Society and Culture

North Carolina and Mississippi: States Face Consequences for Discriminatory Laws

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It’s a sad time for LGBTQ rights in North Carolina and Mississippi, where discriminatory legislators have recently passed horrifyingly intolerant laws that specifically target members of the LGBT community. In response to these laws, companies, celebrities, and communities have begun to speak out for the rights of LGBTQ people and stand up for the repeal of hateful policies.

The North Carolina bill, which requires transgender people to use bathrooms that match the sex listed on their birth certificate, was signed into law last month by Governor Pat McCrory. The Governor claims that this law is a matter of protecting the safety and privacy of women and children in North Carolina. The new law in Mississippi allows churches, religious groups, and private businesses to deny service to people based on their gender or marriage status if they conflict with the businesses’ religious beliefs. Not only are these laws draconian, but they are also getting both North Carolina and Mississippi into some serious trouble.

For starters, these laws are probably going to be challenged constitutionally in court. While it is most likely that these bills are being driven by unwarranted fear and misunderstandings about gender identity, rather than a pure hatred for the LGBTQ community, there is a question of the constitutionality of blatantly discriminatory laws.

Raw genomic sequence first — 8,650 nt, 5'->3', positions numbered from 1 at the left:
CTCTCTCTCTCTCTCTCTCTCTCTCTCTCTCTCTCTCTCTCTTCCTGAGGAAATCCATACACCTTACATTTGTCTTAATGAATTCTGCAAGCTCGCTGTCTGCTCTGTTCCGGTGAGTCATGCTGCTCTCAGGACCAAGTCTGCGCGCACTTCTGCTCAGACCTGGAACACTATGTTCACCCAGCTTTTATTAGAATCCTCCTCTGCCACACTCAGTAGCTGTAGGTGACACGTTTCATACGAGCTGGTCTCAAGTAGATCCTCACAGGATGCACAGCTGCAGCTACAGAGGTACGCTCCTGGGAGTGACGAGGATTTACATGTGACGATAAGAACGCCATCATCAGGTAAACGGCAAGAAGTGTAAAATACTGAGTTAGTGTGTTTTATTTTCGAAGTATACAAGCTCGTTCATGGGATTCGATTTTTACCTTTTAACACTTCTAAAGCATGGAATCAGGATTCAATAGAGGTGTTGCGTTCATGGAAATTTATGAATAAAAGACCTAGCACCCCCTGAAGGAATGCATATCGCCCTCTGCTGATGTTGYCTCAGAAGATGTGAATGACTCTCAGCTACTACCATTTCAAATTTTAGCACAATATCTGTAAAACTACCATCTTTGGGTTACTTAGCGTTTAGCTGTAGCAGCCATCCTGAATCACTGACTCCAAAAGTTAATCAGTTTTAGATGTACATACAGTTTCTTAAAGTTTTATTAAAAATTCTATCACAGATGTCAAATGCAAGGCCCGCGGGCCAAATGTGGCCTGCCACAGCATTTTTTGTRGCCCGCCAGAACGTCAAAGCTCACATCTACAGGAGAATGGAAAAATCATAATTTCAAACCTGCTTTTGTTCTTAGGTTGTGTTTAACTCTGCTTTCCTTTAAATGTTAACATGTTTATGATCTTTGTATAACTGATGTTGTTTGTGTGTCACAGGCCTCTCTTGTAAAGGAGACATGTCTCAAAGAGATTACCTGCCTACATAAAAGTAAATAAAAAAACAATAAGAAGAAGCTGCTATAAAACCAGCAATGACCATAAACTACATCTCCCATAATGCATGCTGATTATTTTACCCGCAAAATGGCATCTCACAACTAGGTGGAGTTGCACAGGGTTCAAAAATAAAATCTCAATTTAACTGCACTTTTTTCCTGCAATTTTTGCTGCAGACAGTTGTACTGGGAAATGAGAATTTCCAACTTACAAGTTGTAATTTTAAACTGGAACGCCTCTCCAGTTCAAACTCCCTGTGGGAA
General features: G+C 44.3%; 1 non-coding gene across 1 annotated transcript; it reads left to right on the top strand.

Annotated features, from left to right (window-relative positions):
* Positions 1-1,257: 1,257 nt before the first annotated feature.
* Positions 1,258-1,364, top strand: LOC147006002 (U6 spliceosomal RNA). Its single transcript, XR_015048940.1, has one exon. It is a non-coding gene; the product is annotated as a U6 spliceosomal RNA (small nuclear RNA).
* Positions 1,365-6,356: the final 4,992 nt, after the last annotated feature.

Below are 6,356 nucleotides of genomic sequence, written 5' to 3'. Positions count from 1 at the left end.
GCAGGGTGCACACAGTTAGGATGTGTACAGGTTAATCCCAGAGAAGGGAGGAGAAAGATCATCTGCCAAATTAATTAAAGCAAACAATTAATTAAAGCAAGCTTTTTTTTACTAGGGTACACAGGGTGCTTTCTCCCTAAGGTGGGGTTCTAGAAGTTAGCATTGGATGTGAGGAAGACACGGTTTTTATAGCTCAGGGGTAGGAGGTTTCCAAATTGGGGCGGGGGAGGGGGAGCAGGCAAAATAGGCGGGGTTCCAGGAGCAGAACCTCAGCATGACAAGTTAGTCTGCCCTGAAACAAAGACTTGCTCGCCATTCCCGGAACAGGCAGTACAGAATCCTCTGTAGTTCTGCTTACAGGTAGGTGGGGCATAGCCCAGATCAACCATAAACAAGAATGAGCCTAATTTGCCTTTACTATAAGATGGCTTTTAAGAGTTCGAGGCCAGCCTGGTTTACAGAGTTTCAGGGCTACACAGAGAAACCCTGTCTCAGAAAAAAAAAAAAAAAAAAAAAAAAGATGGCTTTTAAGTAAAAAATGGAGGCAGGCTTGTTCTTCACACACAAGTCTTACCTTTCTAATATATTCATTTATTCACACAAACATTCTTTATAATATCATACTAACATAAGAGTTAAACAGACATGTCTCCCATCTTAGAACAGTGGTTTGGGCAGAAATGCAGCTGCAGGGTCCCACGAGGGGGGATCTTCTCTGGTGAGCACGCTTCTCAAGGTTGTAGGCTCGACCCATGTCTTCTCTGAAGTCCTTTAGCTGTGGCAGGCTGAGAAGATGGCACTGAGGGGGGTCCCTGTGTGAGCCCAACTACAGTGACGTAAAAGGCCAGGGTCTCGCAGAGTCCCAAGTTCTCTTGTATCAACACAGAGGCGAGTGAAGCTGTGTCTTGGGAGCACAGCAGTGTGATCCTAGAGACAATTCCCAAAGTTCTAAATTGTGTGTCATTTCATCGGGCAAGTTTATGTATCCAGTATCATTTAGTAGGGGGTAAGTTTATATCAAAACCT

North Carolina’s law, specifically, could lose the state $4.5 billion in federal education funding from Title IX because of its violation of the Title’s provisions:

No person in the United States shall, on the basis of sex, be excluded from participation in, be denied the benefits of, or be subjected to discrimination under any education program or activity receiving Federal financial assistance.

This law discriminates against transgender students in the school system, and, therefore, could call into question whether or not the state should still earn Title IX funding.

On the topic of financial hits the two states will be taking, North Carolina is expected to lose millions after PayPal pulled out of its planned expansion in Charlotte. The expansion was going to bring around 400 new jobs to the state, each with estimated yearly salaries of around fifty-one thousand dollars. On top of these tangible losses, large companies, and tech businesses are voicing their opposition to discriminatory laws like the ones in Mississippi and North Carolina. Some of Mississippi’s largest employers, like Nissan and Toyota, have spoken out about how the law will hurt tourism and harm the state’s economy. Funny or Die released a parody tourism commercial for Mississippi, tastefully highlighting exactly how these laws will drive away tourists.